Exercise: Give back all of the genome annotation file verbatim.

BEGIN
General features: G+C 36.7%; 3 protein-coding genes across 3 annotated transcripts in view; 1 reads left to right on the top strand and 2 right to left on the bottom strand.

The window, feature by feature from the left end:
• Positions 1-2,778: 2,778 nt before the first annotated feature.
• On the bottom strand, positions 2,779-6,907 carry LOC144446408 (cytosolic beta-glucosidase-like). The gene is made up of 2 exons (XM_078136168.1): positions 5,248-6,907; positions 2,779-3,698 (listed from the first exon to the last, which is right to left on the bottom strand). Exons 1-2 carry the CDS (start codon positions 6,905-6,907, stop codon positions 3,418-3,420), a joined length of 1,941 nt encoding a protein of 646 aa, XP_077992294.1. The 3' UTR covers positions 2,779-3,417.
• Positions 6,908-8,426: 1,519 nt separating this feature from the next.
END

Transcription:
General features: G+C 36.7%; 3 protein-coding genes across 3 annotated transcripts in view; 1 reads left to right on the top strand and 2 right to left on the bottom strand.

The window, feature by feature from the left end:
• Positions 1-2,778: 2,778 nt before the first annotated feature.
• On the bottom strand, positions 2,779-6,907 carry LOC144446408 (cytosolic beta-glucosidase-like). The gene is made up of 2 exons (XM_078136168.1): positions 5,248-6,907; positions 2,779-3,698 (listed from the first exon to the last, which is right to left on the bottom strand). Exons 1-2 carry the CDS (start codon positions 6,905-6,907, stop codon positions 3,418-3,420), a joined length of 1,941 nt encoding a protein of 646 aa, XP_077992294.1. The 3' UTR covers positions 2,779-3,417.
• Positions 6,908-8,426: 1,519 nt separating this feature from the next.